These Nutrients Might Stop You From Losing Your Mind


By Joy Stephenson-Laws, JD, Founder

Reportedly, there are around 3.5 million people in the United States diagnosed with schizophrenia. It is one of the leading causes of disability. The Centers for Disease Control and Prevention (CDC) reports that people with schizophrenia pose a high risk for suicide. Approximately one-third will attempt suicide and, eventually, about 1 out of 10 will take their own lives.

What is very troubling about this psychiatric disorder is that it often affects young adults and can be difficult to diagnose. The famous artist, Vincent Van Gogh suffered from schizophrenia. He committed suicide at the age of 37.  

The National Institutes of Health (NIH) defines schizophrenia as a “chronic and severe mental disorder that affects how a person thinks, feels, and behaves. People with schizophrenia may seem like they have lost touch with reality.” Some symptoms of schizophrenia may include hallucinations, delusions, agitated body movements, unusual or dysfunctional ways of thinking, reduced speaking and difficulty focusing.

And while many of us might be aware that good nutrition helps us feel and look good, we sometimes forget the impact nutrients can have on  the health of our brains.

“Vitamins and minerals are involved in one or more biochemical pathways and/or physiological actions which influence the function of the human brain,” according to a report from AP J Psychological Medicine 2012. “Vitamin deficiencies leading to oxidative damage, methylation deficits, affecting brain developmental mechanisms and neuro-degeneration may explain well some of the symptoms seen in schizophrenia.”

A recent study published in the world’s leading schizophrenia research journal, Schizophrenia Bulletin, examined nutritional deficits and their connection to first-episode psychosis (FEP). FEP can sometimes be an early stage of schizophrenia. This is a particularly interesting study, because most other studies have looked at lack of nutrients in the context of long-term schizophrenia as opposed to FEP.

Researchers of the FEP study conducted a search of electronic databases and singled out 28 studies, examining blood levels of 6 vitamins (A, B12, C, D, E and folate) and 10 minerals (calcium, chromium, copper, iron, magnesium, manganese, potassium, selenium, sodium and zinc) across 2,612 individuals. Of these individuals, 1,221 had FEP and 1,391 did not have FEP or any other mental disorders (the latter group served as the control group).

The results of the study revealed that the individuals with FEP had significantly low blood levels of folate and vitamin D, compared to the control group.

Folate deficiencies, even in the general population, are among the most widespread of all nutritional deficiencies globally, and adversely affect intellectual development and mortality risk. Folate also plays an important role in maintaining neuronal integrity and lowering levels of homocysteine—which has been linked to etiology of schizophrenia,” the study says.

The strongest evidence was found for vitamin D deficits, and lower vitamin D levels were found to be associated with more severe symptoms in the FEP individuals.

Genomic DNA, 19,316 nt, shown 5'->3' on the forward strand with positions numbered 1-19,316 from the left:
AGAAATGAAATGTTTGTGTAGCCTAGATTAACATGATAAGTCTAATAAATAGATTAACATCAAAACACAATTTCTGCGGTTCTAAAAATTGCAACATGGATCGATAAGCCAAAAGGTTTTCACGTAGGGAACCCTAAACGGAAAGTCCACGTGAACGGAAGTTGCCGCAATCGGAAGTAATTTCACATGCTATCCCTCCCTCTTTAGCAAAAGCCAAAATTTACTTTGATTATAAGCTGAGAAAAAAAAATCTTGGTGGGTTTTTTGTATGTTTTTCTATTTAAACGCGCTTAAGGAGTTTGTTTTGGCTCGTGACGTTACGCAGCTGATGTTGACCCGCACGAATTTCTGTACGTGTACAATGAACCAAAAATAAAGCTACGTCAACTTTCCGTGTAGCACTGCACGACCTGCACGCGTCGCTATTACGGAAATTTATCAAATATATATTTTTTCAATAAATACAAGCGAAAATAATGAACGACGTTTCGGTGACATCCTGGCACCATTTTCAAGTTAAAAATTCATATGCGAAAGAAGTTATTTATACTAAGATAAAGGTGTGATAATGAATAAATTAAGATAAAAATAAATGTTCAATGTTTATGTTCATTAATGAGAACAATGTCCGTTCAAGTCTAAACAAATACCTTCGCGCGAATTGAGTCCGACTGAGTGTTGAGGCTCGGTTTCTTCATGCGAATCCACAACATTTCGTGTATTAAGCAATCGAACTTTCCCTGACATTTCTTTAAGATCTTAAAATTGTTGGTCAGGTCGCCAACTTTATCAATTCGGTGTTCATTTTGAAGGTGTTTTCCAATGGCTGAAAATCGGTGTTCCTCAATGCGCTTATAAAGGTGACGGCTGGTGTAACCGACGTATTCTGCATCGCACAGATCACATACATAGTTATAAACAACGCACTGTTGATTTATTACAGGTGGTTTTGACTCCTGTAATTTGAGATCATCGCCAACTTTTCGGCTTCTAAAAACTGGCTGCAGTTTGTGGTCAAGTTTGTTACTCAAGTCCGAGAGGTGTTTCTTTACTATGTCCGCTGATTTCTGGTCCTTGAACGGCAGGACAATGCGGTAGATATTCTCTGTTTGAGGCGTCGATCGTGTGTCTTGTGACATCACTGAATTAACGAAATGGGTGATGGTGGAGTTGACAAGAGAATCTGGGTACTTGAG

“Given the prevalence of vitamin D deficiencies in long-term schizophrenia, and the compelling evidence for low vitamin D status during brain development being linked to schizophrenia onset, it is perhaps unsurprising that FEP is associated with lower vitamin D,” according to the study.

“However, the extent of the deficit in FEP samples compared to the general population observed in this meta-analysis is troubling, especially considering that vitamin D levels are often low even among healthy adults, with 20%–40% of young adults in UK population showing insufficiencies.”

Clearly, more in depth studies are necessary to further determine the true impact a lack of nutrients have on the human brain. However, what we do know is that nutrient deficits may put you at a higher risk for a serious psychiatric disorder like schizophrenia.

So how can you be proactive about schizophrenia? 

  • Eat a healthy diet, rich in antioxidant packed fruits and vegetables.
  • Studies like the ones discussed here do not mean you should overload on nutrients and antioxidants. In fact, this can be detrimental. The National Institutes of Health (NIH) suggests that both patients and their providers consider both the risk and benefit of supplements prior to initiating treatment.  
  • Get a comprehensive nutrient test, at least annually, in order to determine whether you have any nutrient deficiencies and imbalances. After all, how can you increase or decrease specific nutrient intake without knowing what you are deficient in?
  • If you do have nutrient deficiencies and imbalances, you may have to tweak your diet, take good quality supplements or even consider the use of liposomal technology.
  • Be aware of any medications you are taking (both prescription and over-the-counter), as these may deplete vital nutrients from your body.

Enjoy your healthy life!

The pH professional health care team includes recognized experts from a variety of health care and related disciplines, including physicians, health care attorneys, nutritionists, nurses and certified fitness instructors. To learn more about the pH Health Care Team, click here.


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